Zimbabwe: Press Freedom Falls Prey to Arrests And Torture

Regulation & Policy

The Media Institute of Southern Africa (MISA) in Zimbabwe has warned journalists of an increasingly hostile working environment after the abduction and subsequent murder of a freelance reporter, and the arrest and torture of two other foreign correspondents. "The unlawful arrest and subsequent severe assault of photojournalist Tsvangirai Mukwazhi while in police custody on 11 March 2007, and that of Gift Phiri on 1 April 2007, behoves Zimbabwean journalists to be on high alert as they conduct their lawful and professional duties," MISA said in a statement.

Mukwazhi was arrested while covering a prayer meeting called by civic society organisations three weeks ago, when opposition Movement for Democratic Change (MDC) leaders were also detained. He was allegedly severely tortured while in police custody, despite having the requisite practicing certificate from the country's media regulatory authority, the Media and Information Commission (MIC). Phiri, an independent journalist who contributes to the British-based 'The Zimbabwean' newspaper, was also arrested last week and severely tortured. He was held in custody for nearly a week before being released but was subsequently charged with practicing without a license and "writing falsehoods".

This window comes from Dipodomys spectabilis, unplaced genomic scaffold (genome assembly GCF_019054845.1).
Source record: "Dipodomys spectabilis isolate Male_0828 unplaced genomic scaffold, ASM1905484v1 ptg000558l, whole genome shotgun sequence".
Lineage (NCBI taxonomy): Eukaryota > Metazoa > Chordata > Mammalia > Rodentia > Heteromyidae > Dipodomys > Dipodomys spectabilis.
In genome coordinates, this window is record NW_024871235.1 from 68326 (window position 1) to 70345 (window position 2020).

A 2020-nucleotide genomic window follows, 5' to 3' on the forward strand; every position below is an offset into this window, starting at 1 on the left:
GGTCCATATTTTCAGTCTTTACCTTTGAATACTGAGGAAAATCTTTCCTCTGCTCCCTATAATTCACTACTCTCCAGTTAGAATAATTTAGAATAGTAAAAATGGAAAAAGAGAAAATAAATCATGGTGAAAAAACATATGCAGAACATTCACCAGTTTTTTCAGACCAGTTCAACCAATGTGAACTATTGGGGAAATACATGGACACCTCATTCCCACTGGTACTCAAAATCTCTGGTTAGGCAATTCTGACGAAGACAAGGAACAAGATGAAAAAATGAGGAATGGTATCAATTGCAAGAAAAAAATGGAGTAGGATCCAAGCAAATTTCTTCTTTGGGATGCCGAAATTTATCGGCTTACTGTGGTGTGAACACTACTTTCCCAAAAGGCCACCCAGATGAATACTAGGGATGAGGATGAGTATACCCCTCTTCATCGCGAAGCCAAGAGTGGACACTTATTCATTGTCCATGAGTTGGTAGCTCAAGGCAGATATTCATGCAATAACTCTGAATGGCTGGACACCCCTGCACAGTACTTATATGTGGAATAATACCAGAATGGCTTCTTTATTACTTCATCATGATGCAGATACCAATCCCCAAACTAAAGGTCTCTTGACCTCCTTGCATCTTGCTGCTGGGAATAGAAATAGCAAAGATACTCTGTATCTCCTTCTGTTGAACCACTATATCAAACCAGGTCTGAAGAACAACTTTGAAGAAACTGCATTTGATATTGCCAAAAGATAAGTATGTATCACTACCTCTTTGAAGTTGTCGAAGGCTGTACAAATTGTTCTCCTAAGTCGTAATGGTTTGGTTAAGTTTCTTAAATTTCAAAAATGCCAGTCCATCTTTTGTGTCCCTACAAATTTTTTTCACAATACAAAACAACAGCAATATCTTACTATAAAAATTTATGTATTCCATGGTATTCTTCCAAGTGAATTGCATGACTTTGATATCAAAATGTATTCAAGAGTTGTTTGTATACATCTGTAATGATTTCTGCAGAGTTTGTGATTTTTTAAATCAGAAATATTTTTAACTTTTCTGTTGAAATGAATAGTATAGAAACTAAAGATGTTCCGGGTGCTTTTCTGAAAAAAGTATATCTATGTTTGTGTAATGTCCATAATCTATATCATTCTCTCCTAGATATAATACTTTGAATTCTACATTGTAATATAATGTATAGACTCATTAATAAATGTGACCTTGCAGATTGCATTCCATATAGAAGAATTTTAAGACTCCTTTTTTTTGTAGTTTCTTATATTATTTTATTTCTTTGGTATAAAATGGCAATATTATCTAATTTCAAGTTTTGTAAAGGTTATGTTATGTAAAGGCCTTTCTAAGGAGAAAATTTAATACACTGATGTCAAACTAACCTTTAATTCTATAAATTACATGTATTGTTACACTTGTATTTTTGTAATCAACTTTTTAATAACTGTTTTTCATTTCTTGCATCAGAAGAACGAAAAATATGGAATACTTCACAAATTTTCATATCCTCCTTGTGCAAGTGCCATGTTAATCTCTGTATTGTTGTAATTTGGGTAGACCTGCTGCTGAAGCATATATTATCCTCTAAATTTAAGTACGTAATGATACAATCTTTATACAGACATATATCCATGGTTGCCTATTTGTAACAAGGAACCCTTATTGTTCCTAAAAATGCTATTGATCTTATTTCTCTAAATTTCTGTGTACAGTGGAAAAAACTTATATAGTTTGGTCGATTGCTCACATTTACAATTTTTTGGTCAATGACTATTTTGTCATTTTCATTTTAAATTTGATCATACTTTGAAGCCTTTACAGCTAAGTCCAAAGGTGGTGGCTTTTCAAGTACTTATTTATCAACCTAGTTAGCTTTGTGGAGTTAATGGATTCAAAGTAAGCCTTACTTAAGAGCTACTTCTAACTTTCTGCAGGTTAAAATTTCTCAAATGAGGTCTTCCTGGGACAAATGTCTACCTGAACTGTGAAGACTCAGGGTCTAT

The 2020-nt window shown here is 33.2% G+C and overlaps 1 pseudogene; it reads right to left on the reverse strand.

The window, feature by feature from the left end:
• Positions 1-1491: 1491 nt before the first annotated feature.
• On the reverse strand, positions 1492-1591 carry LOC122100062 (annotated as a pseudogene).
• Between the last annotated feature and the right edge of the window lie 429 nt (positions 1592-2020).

Last week, Edward Chikomba, a cameraman previously with the Zimbabwe Broadcasting Corporation, the state broadcaster, was abducted from his home in Harare and later found murdered, his body dumped by the roadside near Darwendale, a township about 60km north of the capital, Harare. Many journalists believe Chikomba was murdered for allegedly transmitting the images of a bruised and battered Morgan Tsvangirai, leader of one of the factions of the main opposition party, Movement for Democratic Change (MDC), to the international media, a charge the police have strongly denied.

The Zimbabwe Union of Journalists (ZUJ), which represents the interests of the majority of journalists, also expressed the fear that there was a deliberate government policy to harass and intimidate the media.